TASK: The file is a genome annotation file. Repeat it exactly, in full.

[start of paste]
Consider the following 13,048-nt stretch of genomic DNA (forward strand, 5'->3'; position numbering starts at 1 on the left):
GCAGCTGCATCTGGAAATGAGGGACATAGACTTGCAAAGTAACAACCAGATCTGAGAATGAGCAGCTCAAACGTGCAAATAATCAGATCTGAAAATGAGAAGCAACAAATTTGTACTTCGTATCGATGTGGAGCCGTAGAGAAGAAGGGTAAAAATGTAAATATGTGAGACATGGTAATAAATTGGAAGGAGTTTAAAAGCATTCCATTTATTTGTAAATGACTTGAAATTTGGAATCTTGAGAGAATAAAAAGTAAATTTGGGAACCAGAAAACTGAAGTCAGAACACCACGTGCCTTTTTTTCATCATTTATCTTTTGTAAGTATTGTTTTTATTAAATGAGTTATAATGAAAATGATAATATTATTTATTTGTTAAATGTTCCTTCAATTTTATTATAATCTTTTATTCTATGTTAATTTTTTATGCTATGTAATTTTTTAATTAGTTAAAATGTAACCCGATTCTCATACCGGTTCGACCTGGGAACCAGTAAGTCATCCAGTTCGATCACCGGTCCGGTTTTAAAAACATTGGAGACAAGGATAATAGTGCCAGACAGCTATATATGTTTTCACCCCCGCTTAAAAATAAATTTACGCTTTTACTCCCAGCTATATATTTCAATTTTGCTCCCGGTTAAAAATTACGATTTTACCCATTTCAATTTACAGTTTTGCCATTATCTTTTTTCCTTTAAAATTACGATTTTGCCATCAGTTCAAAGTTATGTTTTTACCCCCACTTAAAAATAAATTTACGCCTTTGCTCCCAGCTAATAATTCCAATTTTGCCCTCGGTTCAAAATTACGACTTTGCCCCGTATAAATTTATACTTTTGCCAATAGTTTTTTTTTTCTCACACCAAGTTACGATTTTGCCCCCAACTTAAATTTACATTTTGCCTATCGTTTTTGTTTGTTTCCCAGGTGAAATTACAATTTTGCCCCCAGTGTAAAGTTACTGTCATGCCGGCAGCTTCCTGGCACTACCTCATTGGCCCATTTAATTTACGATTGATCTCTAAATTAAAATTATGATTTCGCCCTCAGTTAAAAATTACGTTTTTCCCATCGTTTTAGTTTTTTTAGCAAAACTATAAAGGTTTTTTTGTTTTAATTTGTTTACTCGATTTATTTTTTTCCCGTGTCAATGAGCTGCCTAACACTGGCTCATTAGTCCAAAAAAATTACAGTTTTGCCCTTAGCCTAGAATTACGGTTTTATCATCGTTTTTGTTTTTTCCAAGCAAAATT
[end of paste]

Consider the following 13,048-nt stretch of genomic DNA (forward strand, 5'->3'; position numbering starts at 1 on the left):
GCAGCTGCATCTGGAAATGAGGGACATAGACTTGCAAAGTAACAACCAGATCTGAGAATGAGCAGCTCAAACGTGCAAATAATCAGATCTGAAAATGAGAAGCAACAAATTTGTACTTCGTATCGATGTGGAGCCGTAGAGAAGAAGGGTAAAAATGTAAATATGTGAGACATGGTAATAAATTGGAAGGAGTTTAAAAGCATTCCATTTATTTGTAAATGACTTGAAATTTGGAATCTTGAGAGAATAAAAAGTAAATTTGGGAACCAGAAAACTGAAGTCAGAACACCACGTGCCTTTTTTTCATCATTTATCTTTTGTAAGTATTGTTTTTATTAAATGAGTTATAATGAAAATGATAATATTATTTATTTGTTAAATGTTCCTTCAATTTTATTATAATCTTTTATTCTATGTTAATTTTTTATGCTATGTAATTTTTTAATTAGTTAAAATGTAACCCGATTCTCATACCGGTTCGACCTGGGAACCAGTAAGTCATCCAGTTCGATCACCGGTCCGGTTTTAAAAACATTGGAGACAAGGATAATAGTGCCAGACAGCTATATATGTTTTCACCCCCGCTTAAAAATAAATTTACGCTTTTACTCCCAGCTATATATTTCAATTTTGCTCCCGGTTAAAAATTACGATTTTACCCATTTCAATTTACAGTTTTGCCATTATCTTTTTTCCTTTAAAATTACGATTTTGCCATCAGTTCAAAGTTATGTTTTTACCCCCACTTAAAAATAAATTTACGCCTTTGCTCCCAGCTAATAATTCCAATTTTGCCCTCGGTTCAAAATTACGACTTTGCCCCGTATAAATTTATACTTTTGCCAATAGTTTTTTTTTTCTCACACCAAGTTACGATTTTGCCCCCAACTTAAATTTACATTTTGCCTATCGTTTTTGTTTGTTTCCCAGGTGAAATTACAATTTTGCCCCCAGTGTAAAGTTACTGTCATGCCGGCAGCTTCCTGGCACTACCTCATTGGCCCATTTAATTTACGATTGATCTCTAAATTAAAATTATGATTTCGCCCTCAGTTAAAAATTACGTTTTTCCCATCGTTTTAGTTTTTTTAGCAAAACTATAAAGGTTTTTTTGTTTTAATTTGTTTACTCGATTTATTTTTTTCCCGTGTCAATGAGCTGCCTAACACTGGCTCATTAGTCCAAAAAAATTACAGTTTTGCCCTTAGCCTAGAATTACGGTTTTATCATCGTTTTTGTTTTTTCCAAGCAAAATT